Traditional or Out of the Box: how to balance grabbing attention versus losing your user 

First impressions can make all the difference when the world is moving so fast, which is why homepage design is an especially critical piece when creating or refreshing your website. Chances are that you’ve landed on some poor websites, and you’re doing whatever you can to avoid your website making a bad first impression. However, this can mean different things for everyone. Maybe what you disliked was how bland the website was. Perhaps it was edgy and bold, but impossible to navigate. There may have been too many words, or maybe even no words at all.

Websites, all things considered, are still fairly new. From starting as mostly text based, to becoming almost limitless in their design capabilities, there has always been a tension between what is practical, and what is dramatic, eye-catching, or just neat. Back in the day it may have been debating whether or not to add that spinning or bouncing element to your site, or any of these other faux pas. As you are choosing which direction to go with your new website, keep in mind these things to consider:

What is the point of your homepage?

Every business has different goals, and every homepage should reflect those. If you know you have a lot of information to convey, your homepage should be able to clearly and efficiently provide the web visitor jumping off points to explore the topics most relevant to them. On the other hand, if you just plan to use your website as a touch point, it should be streamlined and have clear methods to contact your business. But of course, content isn’t the only thing to keep in mind when considering homepage design. What sort of impression do you want your company to make on your homepage? High-end? Fun? Clean and organized? Modern and boundary-pushing? Will your audience appreciate a traditional layout, or will that make you blend in?

What do YOU think is bold?

“Bold” is a common word thrown around when people describe their dream design, but we’ve found this can mean drastically different things to different people. As you describe your vision to your web designers, remember to qualify your own definitions. What a healthcare company may consider bold may be very different than what a video production company thinks. Sometimes “bold” can mean adding bright colors, and sometimes it can mean going monochromatic. What catches someone’s eye could be as simple as great photography, or really big text. Sometimes it’s not even a design element, it’s a functionality element.

Ultimately, deciding on the right level of flare comes down to what your audience will respond well to, but providing examples of what you’ve seen and loved (or have seen and hated) can help communicate your intentions better than words at times. So as you reflect on what you want, keep your eyes out for what you like, and save it to share.

What can’t you cut out in homepage design?

When making design decisions, even if you have decided to go high-gear into dramatic design choices, there are some traditional elements that every website should include, no matter how cutting-edge:

An “About”

When people arrive on your website, they should be able to figure out who you are. Most of this information can live on an “About” page, but the homepage still needs to have at least a brief explanation. This could be as simple as a tagline incorporated into your logo or emblazoned across a hero image, but it needs to have some sort of spotlight on your homepage.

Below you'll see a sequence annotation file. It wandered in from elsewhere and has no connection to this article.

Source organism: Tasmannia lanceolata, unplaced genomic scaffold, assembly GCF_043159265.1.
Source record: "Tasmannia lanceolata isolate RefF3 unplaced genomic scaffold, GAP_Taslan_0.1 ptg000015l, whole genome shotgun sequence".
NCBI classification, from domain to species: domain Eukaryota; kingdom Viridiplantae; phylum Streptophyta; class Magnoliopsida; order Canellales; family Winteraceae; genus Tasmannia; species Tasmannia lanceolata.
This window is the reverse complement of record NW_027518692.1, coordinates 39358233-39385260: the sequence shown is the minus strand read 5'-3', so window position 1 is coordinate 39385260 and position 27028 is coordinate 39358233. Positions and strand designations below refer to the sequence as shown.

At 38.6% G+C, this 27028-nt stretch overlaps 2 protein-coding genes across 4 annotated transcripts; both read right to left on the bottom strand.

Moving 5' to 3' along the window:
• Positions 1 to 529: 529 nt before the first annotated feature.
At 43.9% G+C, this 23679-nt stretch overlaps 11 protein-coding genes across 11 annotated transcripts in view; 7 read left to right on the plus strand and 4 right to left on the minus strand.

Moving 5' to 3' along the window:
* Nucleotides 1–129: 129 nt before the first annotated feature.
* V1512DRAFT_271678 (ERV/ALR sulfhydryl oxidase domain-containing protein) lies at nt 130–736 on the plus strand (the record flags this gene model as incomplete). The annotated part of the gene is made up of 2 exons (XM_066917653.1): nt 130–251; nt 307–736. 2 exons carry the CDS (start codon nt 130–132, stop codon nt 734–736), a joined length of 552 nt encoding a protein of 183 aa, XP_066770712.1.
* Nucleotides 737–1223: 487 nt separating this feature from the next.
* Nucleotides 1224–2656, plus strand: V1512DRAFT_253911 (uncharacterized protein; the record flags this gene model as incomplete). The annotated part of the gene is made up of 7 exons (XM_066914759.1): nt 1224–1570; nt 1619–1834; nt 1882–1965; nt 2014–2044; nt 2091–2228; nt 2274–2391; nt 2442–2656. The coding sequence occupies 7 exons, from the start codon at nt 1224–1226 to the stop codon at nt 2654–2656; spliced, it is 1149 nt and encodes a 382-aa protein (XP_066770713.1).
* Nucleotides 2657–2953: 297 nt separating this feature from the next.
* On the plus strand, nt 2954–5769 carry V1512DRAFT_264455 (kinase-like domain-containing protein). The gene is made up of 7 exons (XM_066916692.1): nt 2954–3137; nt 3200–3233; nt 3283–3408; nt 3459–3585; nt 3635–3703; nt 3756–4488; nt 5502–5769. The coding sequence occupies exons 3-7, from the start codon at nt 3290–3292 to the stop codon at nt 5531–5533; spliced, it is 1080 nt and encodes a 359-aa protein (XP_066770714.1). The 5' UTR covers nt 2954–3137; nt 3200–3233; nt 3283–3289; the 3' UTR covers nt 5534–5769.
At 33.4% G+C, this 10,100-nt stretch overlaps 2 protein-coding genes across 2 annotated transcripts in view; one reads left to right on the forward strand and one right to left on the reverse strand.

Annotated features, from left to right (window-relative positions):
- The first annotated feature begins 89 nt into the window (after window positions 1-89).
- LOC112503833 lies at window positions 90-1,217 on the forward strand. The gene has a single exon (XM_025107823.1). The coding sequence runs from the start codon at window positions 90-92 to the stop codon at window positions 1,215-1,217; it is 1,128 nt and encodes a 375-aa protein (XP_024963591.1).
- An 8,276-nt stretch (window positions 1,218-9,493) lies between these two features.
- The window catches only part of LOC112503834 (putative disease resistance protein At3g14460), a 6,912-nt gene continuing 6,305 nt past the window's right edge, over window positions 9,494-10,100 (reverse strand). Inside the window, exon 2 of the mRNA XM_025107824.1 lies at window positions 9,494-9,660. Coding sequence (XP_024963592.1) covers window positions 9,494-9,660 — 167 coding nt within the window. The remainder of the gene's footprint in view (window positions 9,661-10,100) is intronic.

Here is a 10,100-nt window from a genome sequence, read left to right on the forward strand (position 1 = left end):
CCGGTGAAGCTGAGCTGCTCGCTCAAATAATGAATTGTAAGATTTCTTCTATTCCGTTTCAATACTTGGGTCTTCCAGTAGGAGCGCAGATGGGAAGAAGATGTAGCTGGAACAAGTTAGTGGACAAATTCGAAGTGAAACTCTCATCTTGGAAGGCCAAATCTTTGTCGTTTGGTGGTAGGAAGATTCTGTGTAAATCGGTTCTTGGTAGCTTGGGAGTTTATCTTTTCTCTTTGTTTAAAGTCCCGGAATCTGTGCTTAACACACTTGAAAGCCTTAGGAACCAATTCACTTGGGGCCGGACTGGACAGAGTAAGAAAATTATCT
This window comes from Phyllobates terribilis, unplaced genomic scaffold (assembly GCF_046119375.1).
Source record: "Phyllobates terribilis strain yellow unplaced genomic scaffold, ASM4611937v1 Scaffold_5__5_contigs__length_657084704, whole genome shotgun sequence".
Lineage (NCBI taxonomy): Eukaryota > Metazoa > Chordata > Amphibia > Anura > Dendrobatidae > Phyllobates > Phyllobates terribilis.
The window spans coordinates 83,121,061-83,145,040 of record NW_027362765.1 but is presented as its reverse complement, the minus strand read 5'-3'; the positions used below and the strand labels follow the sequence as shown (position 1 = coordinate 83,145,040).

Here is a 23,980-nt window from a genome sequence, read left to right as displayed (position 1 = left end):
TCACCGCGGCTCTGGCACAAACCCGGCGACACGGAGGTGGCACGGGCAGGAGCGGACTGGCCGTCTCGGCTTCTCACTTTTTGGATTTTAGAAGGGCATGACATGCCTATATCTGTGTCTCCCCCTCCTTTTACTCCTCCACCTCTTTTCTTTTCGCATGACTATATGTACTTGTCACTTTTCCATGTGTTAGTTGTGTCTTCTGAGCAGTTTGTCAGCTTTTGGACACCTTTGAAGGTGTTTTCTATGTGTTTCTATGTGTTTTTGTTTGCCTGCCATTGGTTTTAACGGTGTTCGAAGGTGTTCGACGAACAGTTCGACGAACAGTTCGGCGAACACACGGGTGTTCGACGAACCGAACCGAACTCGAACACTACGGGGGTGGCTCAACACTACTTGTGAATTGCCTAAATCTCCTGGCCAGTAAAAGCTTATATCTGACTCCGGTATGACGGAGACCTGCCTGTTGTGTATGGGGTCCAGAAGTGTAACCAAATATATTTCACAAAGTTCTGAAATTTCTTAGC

Navigation

Even if you go with a one-page website, navigation is an essential web element that helps people feel comfortable and quickly find what they need. Traditional menus often spread across the top of a website and link to various pages, but as in the case of one-page website, can automatically jump a user down to the section they are interested in. Hamburger menus (the three little bars stacked on top of each other you typically see when browsing online on your phone) have also become a popular and common way to contain navigation. Almost all users can recognize what a hamburger menu is, and know to click on it for navigation, which can make it a great option if you want to cut down on words. But remember, sites that are aimed for older audiences, or have compliance requirements may benefit from a very traditional navigation for ease of use.

A Method of Contact

Your homepage likely isn’t the only page you want a visitor to see, but you need to be ready in case it is. Make sure users are not only able to figure out what you do, and how to find out more, but how to contact you. Depending on your business, that may mean providing a contact form they can fill out without having to visit another page, or it may be a direct phone number, or in some cases social media depending on how actively you communicate with your customers there.

Your business is unique, and your website should complement your marketing efforts, not work against them. Finding the balance between functionality and making a statement is possible for any website, but it helps to have a web team that will collaborate with you so that their expertise can realize your vision.

Here at Kolbeco, our process that guides the development of your website and digital marketing strategy will help uncover how to best communicate with your audience. Our “brand- first” approach will hone in on the key components required on your home page – and throughout your website and how the messaging should be presented in a way that is helpful to the visitor and productive for your goals. If you’re considering a new website or a comprehensive digital marketing campaign, we are here to help. Reach out today to begin the journey.